“Well, those are nice words of praise!,” allows Verlaine, appearing abashed to the point of blushing. “I don’t know what to say. I do try to do something of my own, which isn’t like trying to cop the coolest guitar lick and make a hit out of it or something, but try to offer up something of yourself, for better or worse, and maybe that element is what people respond to, because it is personal. I’m not trying to make some grand classic-rock thing or mega-production for the masses, you know.”
Which is sort of half true. Certainly there are tracks on Songs and Other Things, glowing miniatures such as “A Stroll,” “The Earth Is in the Sky” and “Documentary,” that could have been created by no one else, and that feel as intimate as one-bedroom apartments that haven’t changed hands in years. (Like New York apartments, in other words.) Verlaine keeps the guitar flash to a minimum, stresses melody and structure, and, in a characteristically oblique manner, bares his soul to the world. “Documentary,” for instance, is a spinning barbershop pole of a song that alternates jaunty, optimistic passages with distorted guitar solos so plunged in anguished foreboding as to suggest incipient schizophrenia. Yet it remains compulsively pleasurable to listen to. “The world’s on a ledge,” he sings, and for a moment you feel the whole globe might just go tumbling down.
On the other hand, Marquee Moon and some of Verlaine’s early solo ventures, such as Dreamtime and Flash Light, were nothing if not ambitious productions, even if they weren’t explicitly aimed at “the masses.” And judging from some of the new songs Television have been playing live the past couple of years, Verlaine hasn’t forgotten how to construct an epic. “Persia,” “The Sea,” “The Rise and Fall,” “Balloon,” “Shirley” and other songs recorded in concert and circulating on bootleg CDs, often under different names, are so good they suggest Television may finally have the makings of a record that will give their seemingly unassailable debut a run for its money.
As usual, Verlaine seems in no hurry, though his Television bandmates — fellow guitar wizard Richard Lloyd, bassist Fred Smith and drummer Billy Ficca — may feel differently. Perhaps the same perfectionism is at work that led Verlaine to delay recording Marquee Moon for two years, even as New York’s punk scene heated up and the likes of Lou Reed and Brian Eno begged him to hurry. But Verlaine was correct to wait, and the end product was — and is — perfect. In any case, time appears to mean little to Verlaine — or his music. It’s good the day it comes out, and it remains that way for decades.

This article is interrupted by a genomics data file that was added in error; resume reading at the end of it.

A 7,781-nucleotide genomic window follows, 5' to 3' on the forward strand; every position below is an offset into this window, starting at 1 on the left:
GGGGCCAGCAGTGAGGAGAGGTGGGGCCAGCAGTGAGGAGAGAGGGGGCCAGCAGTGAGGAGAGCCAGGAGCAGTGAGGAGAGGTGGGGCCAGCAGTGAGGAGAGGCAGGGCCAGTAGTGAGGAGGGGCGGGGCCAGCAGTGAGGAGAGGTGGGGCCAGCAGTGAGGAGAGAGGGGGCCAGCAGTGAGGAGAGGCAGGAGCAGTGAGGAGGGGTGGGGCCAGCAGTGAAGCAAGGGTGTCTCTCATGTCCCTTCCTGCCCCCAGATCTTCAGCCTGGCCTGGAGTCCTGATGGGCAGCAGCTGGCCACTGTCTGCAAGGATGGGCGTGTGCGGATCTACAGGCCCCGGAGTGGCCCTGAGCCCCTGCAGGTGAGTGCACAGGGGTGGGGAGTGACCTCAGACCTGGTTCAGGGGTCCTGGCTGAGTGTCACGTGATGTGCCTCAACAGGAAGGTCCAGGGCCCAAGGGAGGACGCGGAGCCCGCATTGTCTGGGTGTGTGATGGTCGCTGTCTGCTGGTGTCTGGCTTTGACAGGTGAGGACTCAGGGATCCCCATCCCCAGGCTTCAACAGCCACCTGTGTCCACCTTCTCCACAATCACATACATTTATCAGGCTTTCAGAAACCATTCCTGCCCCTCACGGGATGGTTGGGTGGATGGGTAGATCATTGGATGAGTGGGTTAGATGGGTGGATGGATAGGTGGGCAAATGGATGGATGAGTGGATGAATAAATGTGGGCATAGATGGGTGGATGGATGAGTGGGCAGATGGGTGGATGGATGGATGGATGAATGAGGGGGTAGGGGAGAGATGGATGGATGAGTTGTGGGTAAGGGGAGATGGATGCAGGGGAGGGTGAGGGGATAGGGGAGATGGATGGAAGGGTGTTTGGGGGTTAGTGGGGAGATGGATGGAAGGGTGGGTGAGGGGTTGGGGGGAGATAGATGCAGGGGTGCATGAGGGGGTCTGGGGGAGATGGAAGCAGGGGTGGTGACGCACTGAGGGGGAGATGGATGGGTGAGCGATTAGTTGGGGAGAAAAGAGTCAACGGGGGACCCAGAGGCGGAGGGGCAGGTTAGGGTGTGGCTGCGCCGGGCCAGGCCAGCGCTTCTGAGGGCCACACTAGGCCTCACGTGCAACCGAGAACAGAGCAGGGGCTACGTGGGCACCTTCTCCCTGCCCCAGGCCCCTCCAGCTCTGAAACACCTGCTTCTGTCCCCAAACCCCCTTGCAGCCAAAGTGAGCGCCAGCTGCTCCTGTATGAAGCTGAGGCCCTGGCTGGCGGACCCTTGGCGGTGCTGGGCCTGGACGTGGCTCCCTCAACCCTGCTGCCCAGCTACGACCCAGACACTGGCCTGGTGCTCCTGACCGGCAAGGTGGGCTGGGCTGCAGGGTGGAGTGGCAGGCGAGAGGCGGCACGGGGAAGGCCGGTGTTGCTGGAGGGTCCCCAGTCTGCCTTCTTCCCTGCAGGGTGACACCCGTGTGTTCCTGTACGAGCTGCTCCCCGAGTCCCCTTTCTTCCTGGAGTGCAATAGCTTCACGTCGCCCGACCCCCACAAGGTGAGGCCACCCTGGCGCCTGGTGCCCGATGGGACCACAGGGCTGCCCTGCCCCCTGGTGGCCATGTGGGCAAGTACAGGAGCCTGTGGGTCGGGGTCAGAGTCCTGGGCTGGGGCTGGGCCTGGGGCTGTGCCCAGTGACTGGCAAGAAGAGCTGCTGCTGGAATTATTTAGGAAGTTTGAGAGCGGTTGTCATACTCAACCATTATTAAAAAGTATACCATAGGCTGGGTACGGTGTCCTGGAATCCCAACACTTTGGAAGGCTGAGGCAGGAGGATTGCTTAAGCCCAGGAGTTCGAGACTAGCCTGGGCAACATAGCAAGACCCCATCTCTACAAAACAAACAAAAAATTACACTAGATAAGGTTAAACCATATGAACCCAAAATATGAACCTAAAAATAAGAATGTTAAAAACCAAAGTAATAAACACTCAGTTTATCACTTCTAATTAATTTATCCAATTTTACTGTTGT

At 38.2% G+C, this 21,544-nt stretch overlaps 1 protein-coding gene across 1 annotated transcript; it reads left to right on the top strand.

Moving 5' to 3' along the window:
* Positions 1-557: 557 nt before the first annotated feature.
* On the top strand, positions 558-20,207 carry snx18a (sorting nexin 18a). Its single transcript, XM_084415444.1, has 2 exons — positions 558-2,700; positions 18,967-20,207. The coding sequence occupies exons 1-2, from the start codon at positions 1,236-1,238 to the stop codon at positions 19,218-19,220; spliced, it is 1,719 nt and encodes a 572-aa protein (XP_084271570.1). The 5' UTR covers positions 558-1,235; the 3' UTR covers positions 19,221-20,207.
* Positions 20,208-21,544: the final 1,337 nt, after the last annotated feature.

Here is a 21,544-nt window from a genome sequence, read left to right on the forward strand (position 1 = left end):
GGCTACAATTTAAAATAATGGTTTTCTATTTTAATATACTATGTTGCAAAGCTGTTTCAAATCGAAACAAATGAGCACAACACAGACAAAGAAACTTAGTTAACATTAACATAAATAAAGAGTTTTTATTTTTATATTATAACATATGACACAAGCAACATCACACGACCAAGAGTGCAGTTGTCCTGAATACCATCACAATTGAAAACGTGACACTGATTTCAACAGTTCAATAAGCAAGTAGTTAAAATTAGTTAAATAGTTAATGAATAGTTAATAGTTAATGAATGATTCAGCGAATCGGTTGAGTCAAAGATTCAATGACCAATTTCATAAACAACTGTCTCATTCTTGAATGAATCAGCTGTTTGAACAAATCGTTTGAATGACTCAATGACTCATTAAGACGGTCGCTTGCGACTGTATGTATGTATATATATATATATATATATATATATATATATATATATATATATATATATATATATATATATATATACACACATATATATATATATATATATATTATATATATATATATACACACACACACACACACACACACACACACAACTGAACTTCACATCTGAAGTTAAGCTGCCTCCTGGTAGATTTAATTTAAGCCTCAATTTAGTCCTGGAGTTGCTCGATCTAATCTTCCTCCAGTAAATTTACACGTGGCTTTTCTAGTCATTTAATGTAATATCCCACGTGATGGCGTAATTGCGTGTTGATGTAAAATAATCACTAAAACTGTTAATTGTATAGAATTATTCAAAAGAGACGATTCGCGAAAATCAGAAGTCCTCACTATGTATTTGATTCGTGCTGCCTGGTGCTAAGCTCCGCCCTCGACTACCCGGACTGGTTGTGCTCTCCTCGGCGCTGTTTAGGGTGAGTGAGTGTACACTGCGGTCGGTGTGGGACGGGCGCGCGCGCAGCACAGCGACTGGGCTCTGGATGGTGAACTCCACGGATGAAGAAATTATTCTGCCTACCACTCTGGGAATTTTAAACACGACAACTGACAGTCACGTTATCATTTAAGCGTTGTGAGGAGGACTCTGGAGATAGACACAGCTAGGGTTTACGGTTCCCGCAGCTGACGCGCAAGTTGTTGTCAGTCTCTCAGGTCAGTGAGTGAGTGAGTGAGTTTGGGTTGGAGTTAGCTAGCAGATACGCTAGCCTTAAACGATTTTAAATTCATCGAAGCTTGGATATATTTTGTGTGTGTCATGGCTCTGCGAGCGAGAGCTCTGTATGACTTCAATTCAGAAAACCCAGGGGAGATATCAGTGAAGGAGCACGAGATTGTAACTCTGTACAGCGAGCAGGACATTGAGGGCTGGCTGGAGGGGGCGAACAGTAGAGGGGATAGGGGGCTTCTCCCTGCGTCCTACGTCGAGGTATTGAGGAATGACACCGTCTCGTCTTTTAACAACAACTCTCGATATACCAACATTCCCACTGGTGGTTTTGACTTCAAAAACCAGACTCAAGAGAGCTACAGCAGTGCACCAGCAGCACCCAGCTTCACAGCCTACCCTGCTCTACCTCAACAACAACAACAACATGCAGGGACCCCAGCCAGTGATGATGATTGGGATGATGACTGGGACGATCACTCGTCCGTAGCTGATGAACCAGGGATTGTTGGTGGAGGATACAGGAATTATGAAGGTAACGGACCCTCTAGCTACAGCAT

“There are so many recordings from the 1920s or ’40s or ’50s that are still really great and available, so whether a record was made in ’77 or ’89 doesn’t matter to me,” he says. “My perspective on [Marquee Moon] is that maybe somebody in 2030 will be able to find it and go, ‘This is a pretty interesting record,’ and they won’t care about the New York scene or the punk scene, it’ll just be a piece of music they listen to and like. I remember finding a Louis Armstrong record made in 1927, and I was just really amazed by it. So to me, it’s like when I put out a record, [the hope is] that 30 years from now when I’m dead, someone will listen to it and go, ‘That’s kind of interesting, or that’s kind of good’ — you know?”
Though commercial success has eluded him, and some would say he has failed to fulfill his gargantuan promise, Verlaine remains a talismanic figure and a guitarist for the ages. His live performance of Television’s first single, “Little Johnny Jewel,” on the now “official” bootleg, The Blow Up, captures the madness and turmoil of 1970s New York as indelibly as Martin Scorsese’s Taxi Driver. It’s also one of the greatest 14 minutes and 56 seconds of scarily intense and imaginative lead guitar you’ll ever hear.
In James Wolcott’s novel The Catsitters, ?you can find the following passage:
As I crossed the street, I recognized the lean specter of Tom Verlaine, the legendary guitarist from Television, walking past the iron bars of the church, slipping a slim paperback into his coat pocket like a gin flask. Village lore had it that whenever you spotted Verlaine in daylight, it was a good omen.
Fame and massive record sales have their glories, but there is a beauty to enigmatic shadows, too.